It’s early Friday afternoon and, in line ahead of me, a young couple places a case of beer on the counter, drawing a smile from the young cashier at the Jacksonville 

Valero station. “I can guess where you guys are headed,” he said, checking their identification. “I’m still recovering from last night myself.”

Grassroots, the annual bash that shuts the city down and draws all the freaks, families and revelers alike to the Trumansburg Fairgrounds each summer, has a well-deserved reputation as the region’s biggest party: four days of music, food, marathon drinking sessions and a reunion of like-minded folks who, above all, are looking for refuge from the routine. Yet for its superficial value, there are many different ways to interpret it: while the cowboy hat-wearing twenty-something swilling wine straight from the bottle in the crowd might be indicative of the free-for-all that is inherent at any festival, you notice a certain chill vibe about the festival, a facilitated air that belies the crowd’s raucous nature: there’s something at work here, something built into the festival’s structure that has perpetuated itself nearly three decades. 

“For me, what it boils down to is community,” said Axel Potts, a volunteer on the stage crew and a lifelong attendee of the festival. “I’ve seen this happening,

people putting energy into it, and I see the good that comes out of it: it’s not just a money thing, it’s about the vibe. In the world we live in, it’s hard to find a place that’s propagating what we have here. I’m trying to build good in the world, just where I’m at.”

There’s a real sense of ownership of those in attendance, a community feel to this spectacular tent city that found its muse in the essence of the old time fiddle festivals of the ‘70s. This is the DNA that maintains the good graces of the 10,000 or so fans who come into the village for the event every year, its success resting squarely on the assumption that approximately 15 percent of those coming through the gate will volunteer to alleviate some of the restraints of the nonprofit festival’s $1.3 million (on average, according to several 990 forms available through Guidestar) take each year. But in recent years, volunteerism has begun to slip a bit. With one week to go until the festival this year, organizers were 500 volunteers short of the 1,500 or so they typically need to function without the weight of corporate sponsorship to hold them down. 

“We can never have enough,” said Nana Monaco, the festival’s assistant director and volunteer coordinator in an interview the week before the festival.

To solve the problem of people skipping their 12 hour work obligations for a free weekend pass to the festival, this year organizers charged a $150 deposit – the full cost of admission – for anyone who signed up for work duty at the festival, ensuring if someone skips on their shift the festival gets their money,  a measure to avoid losses from unreliable folk looking to play the goodwill of the Grassroots operating structure. These changes might make one think, on early judgement, that the origins of the festival’s community feel might be at threat: at nearly 30 years in, has the newest generation arriving into the festival community lost the virtue that made the festival great?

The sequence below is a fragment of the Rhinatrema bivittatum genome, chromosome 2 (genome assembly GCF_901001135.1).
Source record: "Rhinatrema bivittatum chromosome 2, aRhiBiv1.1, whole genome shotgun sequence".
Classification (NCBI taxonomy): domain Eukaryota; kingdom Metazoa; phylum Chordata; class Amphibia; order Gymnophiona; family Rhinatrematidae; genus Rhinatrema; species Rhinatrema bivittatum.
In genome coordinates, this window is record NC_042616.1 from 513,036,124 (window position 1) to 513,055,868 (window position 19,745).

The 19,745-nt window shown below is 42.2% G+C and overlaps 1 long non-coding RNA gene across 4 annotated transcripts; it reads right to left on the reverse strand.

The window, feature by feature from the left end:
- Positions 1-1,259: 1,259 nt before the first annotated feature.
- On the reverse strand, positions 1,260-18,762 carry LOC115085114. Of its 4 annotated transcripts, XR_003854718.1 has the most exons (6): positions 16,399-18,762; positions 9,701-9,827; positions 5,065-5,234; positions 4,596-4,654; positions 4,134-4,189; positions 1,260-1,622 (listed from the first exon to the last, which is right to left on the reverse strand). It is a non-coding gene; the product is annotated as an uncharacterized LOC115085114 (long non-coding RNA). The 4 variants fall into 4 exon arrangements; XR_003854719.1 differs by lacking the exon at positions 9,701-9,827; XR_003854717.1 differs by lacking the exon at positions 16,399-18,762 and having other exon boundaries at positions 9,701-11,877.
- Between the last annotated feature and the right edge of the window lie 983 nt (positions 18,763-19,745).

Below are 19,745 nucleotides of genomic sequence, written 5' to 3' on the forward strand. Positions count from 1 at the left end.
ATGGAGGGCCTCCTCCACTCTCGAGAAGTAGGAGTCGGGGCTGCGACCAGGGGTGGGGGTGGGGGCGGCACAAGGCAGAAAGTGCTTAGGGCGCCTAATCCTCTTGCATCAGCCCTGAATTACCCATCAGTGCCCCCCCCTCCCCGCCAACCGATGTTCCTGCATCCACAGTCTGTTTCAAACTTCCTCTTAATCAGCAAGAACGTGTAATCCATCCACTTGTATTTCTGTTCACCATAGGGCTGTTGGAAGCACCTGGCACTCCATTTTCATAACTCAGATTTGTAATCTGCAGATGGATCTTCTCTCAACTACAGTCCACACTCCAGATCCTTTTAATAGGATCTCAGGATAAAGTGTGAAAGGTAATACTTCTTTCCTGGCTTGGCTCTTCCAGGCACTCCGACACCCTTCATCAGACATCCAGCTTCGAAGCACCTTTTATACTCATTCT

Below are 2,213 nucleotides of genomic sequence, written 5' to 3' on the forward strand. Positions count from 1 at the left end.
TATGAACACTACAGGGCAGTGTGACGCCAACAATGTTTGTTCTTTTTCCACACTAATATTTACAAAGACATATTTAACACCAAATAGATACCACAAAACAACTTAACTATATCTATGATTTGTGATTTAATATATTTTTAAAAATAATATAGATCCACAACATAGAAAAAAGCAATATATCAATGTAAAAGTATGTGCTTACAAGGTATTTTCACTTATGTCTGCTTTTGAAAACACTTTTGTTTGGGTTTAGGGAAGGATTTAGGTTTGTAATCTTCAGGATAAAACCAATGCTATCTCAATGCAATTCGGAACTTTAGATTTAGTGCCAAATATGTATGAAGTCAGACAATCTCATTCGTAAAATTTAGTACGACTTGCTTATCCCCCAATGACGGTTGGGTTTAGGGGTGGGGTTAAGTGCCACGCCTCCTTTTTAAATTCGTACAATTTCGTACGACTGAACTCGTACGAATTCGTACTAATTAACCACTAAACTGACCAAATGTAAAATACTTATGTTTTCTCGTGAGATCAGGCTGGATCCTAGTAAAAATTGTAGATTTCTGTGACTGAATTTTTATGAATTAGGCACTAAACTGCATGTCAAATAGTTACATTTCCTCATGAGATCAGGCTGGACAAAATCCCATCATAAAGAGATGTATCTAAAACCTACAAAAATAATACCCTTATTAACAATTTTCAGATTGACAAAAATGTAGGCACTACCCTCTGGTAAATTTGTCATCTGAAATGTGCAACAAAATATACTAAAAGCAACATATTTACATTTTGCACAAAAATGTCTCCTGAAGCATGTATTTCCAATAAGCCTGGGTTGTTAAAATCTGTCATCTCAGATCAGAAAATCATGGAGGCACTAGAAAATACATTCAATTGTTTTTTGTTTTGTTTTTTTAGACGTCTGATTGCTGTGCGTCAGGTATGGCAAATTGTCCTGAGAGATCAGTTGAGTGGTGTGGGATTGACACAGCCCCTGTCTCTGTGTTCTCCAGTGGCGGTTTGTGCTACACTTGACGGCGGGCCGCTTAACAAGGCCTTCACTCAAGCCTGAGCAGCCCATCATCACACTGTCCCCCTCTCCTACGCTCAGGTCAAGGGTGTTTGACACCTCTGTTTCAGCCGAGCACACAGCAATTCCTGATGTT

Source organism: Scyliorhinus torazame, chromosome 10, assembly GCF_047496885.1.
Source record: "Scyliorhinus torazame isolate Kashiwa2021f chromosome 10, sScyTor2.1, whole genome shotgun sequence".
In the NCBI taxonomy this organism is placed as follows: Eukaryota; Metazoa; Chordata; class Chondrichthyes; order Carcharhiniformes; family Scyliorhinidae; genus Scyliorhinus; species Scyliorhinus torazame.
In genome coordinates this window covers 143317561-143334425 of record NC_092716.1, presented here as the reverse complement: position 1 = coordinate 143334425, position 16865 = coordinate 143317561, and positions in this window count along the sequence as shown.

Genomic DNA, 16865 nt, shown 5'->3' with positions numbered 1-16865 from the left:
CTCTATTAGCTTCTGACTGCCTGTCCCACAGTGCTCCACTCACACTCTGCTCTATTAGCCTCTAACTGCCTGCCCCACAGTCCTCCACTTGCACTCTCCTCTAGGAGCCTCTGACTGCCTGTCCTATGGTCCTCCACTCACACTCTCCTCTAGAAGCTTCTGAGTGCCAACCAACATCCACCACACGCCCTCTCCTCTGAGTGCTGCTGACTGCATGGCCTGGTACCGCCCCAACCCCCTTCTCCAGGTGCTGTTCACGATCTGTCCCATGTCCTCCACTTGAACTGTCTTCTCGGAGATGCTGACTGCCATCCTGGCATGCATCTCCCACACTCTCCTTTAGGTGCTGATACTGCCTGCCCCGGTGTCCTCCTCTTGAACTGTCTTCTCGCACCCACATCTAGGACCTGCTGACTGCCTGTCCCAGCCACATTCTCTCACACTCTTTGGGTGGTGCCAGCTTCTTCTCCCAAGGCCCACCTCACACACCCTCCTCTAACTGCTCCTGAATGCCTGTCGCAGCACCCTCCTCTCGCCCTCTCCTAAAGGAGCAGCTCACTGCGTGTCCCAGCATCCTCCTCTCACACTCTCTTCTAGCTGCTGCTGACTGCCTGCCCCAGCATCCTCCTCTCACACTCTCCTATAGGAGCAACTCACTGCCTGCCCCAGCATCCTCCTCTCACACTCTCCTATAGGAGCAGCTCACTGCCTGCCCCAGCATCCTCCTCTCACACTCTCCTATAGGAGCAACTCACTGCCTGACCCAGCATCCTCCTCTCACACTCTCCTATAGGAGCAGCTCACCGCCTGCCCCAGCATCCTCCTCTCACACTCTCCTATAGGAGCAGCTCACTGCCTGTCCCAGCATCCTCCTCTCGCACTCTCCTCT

Tristan Knox, an attendee since the age of ten and coordinator of the festival’s trash operations (the least popular volunteer gig at the whole festival, according to Monaco) doesn’t really have an answer for why volunteerism is stagnant: for a good decade working the festival, Knox knew what to expect, always working with the same crew of people. But about five years ago, people stopped returning, for whatever reason. “We got our crews filled this year,” said Knox. “but we don’t see as many of the same faces as we used to.” 

But maybe there is no good explanation for the lack of bodies working the shifts. For the shortage of volunteers, it’s actually not hard to find new ones: many of them paying attendees for years who, for some reason or another, decided this was the year to step up. Working alongside Knox was fellow trash volunteer Dancin “Bear” Feldman, who after numerous festivals attended, felt it was time to “give back.” Mickie Quinn, a camper of more than 20 years and one of the area’s most enigmatic promoters, decided after years of partying to lend her expertise to running the back end of the grandstand, her first time as a volunteer stage manager in a role that oftentimes, is paid hourly. On the stage crew you had Chris Everson, a longtime attendee who, after recently moving to the area, decided it would be the optimal way to make friends. “As a new guy in town, I just want to contribute to something,” Everson said. 


For all the concern about the decline in volunteerism, maybe there is some sort of alarmism involved. Several generations deep now, the festival has undergone numerous cycles of folks coming and going. The ouroboros of the lakes molts its skin every year: as one generation leaves, a new one enters and another, matures. While it is still a party and will likely maintain that label in perpetuity, people who’ve attended for years recognize that to maintain something special, it requires stewardship and maintained, applied effort.

“It’s our city of freaks that’s only here for four days out of the year,” said Josh Dolan, a longtime member of the stage crew. And to be true, it’s a weird scene at times: Donna The Buffalo’s Jeb Puryear meandering through a rave about peace, love and hired hypemen at their Saturday night infield show, grown men in facepaint and fairy wings wandering with blank stares through the grounds, people peddling about on standing tricycles, the occasional stranger calling you into their tent offering friendship and, if you’re lucky, a lukewarm can of Miller High Life. But sometimes, it takes a couple of rounds to really “get it:” a home for the unique, quirky and worldly that has somehow, managed to stay largely the same as it’s grown.

“It’s turbulent at times, especially late at night,” Dolan said. “But there are so many people here to make this festival happen that are watching out.”